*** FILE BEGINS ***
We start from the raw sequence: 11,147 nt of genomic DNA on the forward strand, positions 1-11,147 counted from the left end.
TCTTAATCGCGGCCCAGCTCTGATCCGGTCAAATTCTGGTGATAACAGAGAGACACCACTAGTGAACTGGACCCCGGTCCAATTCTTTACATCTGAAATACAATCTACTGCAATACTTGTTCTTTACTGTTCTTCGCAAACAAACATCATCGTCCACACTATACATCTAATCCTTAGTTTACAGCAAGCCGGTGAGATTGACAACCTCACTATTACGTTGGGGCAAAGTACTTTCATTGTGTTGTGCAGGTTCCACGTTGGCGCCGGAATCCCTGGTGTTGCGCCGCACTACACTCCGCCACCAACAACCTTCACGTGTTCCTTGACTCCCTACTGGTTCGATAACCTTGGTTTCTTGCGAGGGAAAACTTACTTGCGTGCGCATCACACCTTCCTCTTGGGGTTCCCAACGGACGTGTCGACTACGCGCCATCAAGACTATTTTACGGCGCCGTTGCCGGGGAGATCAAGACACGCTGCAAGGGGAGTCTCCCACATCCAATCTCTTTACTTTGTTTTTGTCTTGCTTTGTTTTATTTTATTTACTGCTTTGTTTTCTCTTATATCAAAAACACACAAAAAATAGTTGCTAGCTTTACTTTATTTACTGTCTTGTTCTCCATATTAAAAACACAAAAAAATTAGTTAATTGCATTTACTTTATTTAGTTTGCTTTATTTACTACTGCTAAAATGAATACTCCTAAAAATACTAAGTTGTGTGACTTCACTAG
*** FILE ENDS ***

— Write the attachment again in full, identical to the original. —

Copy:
We start from the raw sequence: 11,147 nt of genomic DNA on the forward strand, positions 1-11,147 counted from the left end.
TCTTAATCGCGGCCCAGCTCTGATCCGGTCAAATTCTGGTGATAACAGAGAGACACCACTAGTGAACTGGACCCCGGTCCAATTCTTTACATCTGAAATACAATCTACTGCAATACTTGTTCTTTACTGTTCTTCGCAAACAAACATCATCGTCCACACTATACATCTAATCCTTAGTTTACAGCAAGCCGGTGAGATTGACAACCTCACTATTACGTTGGGGCAAAGTACTTTCATTGTGTTGTGCAGGTTCCACGTTGGCGCCGGAATCCCTGGTGTTGCGCCGCACTACACTCCGCCACCAACAACCTTCACGTGTTCCTTGACTCCCTACTGGTTCGATAACCTTGGTTTCTTGCGAGGGAAAACTTACTTGCGTGCGCATCACACCTTCCTCTTGGGGTTCCCAACGGACGTGTCGACTACGCGCCATCAAGACTATTTTACGGCGCCGTTGCCGGGGAGATCAAGACACGCTGCAAGGGGAGTCTCCCACATCCAATCTCTTTACTTTGTTTTTGTCTTGCTTTGTTTTATTTTATTTACTGCTTTGTTTTCTCTTATATCAAAAACACACAAAAAATAGTTGCTAGCTTTACTTTATTTACTGTCTTGTTCTCCATATTAAAAACACAAAAAAATTAGTTAATTGCATTTACTTTATTTAGTTTGCTTTATTTACTACTGCTAAAATGAATACTCCTAAAAATACTAAGTTGTGTGACTTCACTAG